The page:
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Is it safe to travel to Thailand? Here’s what tourists need to know.

With the onslaught of the COVID-19 in Asia, Europe and the rest of the world, it’s easy to think that any existing or future travel plans will have to take the backseat. While proper observance of hygiene and preventive practices will always be at the forefront of the fight against the virus (aside from boosting one’s immunity to diseases), several countries expecting tourists remain staunch in their efforts to make sure that both citizens and visitors alike enjoy peace, health, and security while on vacation amid this virus.

Phuket International Airport photo from Phuket International Airport FB Page

Thankful for the slew of travel bookings to Thailand in the next few months despite the ongoing pandemic, the Tourism Authority of Thailand, reassures the public that the country has strong preventive measures set in place while the world seeks containment of COVID-19.

Set forth in place by the Department of Disease Control of the Ministry of Public Health of Thailand, 33 airports within the country—including the five major entry points Suvarnabhumi, Don Mueang, Chiang Mai, Phuket, and Krabi airports—are fully equipped with health surveillance systems, thermal scans, and stepped-up hygiene measures covering all areas of the airport. Airport staff, personnel, tenants, and individuals coming in and out of Thai airports undergo strict surveillance, with exceptions. It is important to note that more stringent health monitoring measures on Covid-19 are in place at all entry checkpoints (air/land/sea) from infected countries into Thailand by the Ministry of Public Health (Thailand) for the well-being of its visitors and residents.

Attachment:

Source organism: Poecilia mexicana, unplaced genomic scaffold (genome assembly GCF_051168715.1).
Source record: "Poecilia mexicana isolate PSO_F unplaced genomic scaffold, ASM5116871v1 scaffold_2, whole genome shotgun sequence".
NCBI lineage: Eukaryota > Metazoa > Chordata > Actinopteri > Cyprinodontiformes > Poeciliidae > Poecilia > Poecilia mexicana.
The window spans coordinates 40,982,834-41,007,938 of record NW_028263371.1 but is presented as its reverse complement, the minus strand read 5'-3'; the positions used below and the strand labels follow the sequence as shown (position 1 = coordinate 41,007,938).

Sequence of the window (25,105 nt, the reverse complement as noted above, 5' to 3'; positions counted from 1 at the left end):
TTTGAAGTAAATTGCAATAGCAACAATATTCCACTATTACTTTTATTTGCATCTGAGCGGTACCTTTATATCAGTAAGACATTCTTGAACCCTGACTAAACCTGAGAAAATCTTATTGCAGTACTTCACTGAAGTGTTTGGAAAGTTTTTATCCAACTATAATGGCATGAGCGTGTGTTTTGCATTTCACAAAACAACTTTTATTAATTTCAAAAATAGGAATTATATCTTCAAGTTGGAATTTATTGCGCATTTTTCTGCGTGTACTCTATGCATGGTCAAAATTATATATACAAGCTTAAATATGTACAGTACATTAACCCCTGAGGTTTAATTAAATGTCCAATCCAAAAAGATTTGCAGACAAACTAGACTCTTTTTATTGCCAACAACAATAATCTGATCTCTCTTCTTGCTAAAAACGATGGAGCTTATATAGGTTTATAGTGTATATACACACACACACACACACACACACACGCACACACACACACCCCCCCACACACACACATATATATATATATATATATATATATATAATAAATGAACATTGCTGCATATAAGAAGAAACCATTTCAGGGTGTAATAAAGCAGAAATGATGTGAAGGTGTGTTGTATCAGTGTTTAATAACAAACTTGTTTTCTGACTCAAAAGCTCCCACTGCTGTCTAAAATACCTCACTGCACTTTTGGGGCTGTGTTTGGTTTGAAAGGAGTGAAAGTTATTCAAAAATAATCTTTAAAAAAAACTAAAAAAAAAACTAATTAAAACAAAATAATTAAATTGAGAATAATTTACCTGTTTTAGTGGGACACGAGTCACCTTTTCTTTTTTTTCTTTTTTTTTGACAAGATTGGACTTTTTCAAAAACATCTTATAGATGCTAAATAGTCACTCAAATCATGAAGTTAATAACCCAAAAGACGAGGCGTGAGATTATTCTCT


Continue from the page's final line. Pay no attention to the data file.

Preventive Measure photo from Nation Photo

Outside the airport, the rest of Thailand is expected to comply with higher standards of cleanliness, hygiene, and disease prevention, especially in government offices, commercial areas, and public transport. Since the start of the year, the Ministry of Public Health has been releasing health guidelines and recommendations for private individuals to follow, as well as for restaurants, hotels, public or communal areas, malls, food stalls, petrol stations, as well as buses, rapid transit vehicles, ferries, and all other means of public transportation.

Even with COVID-19, Thai people will still solemnly celebrate Songkran. It’s their version of New Year’s celebration and it is held every April 13-15. For the safety of everyone, all popular tourist activities are canceled. Meanwhile, another one of the most-awaited festivals in Thailand is Lou Krathong—a Thai celebration paying respect to the Goddess of Water—falls on the 12th month in the traditional Thai Lunar calendar which will fall on Oct. 31. Thailand continues to welcome tourist to visit within these periods, but invites all visitors to be updated on information about Thailand and advisories by the Ministry of Public Health (Thailand) through,, and


Source: Manila Bulletin (

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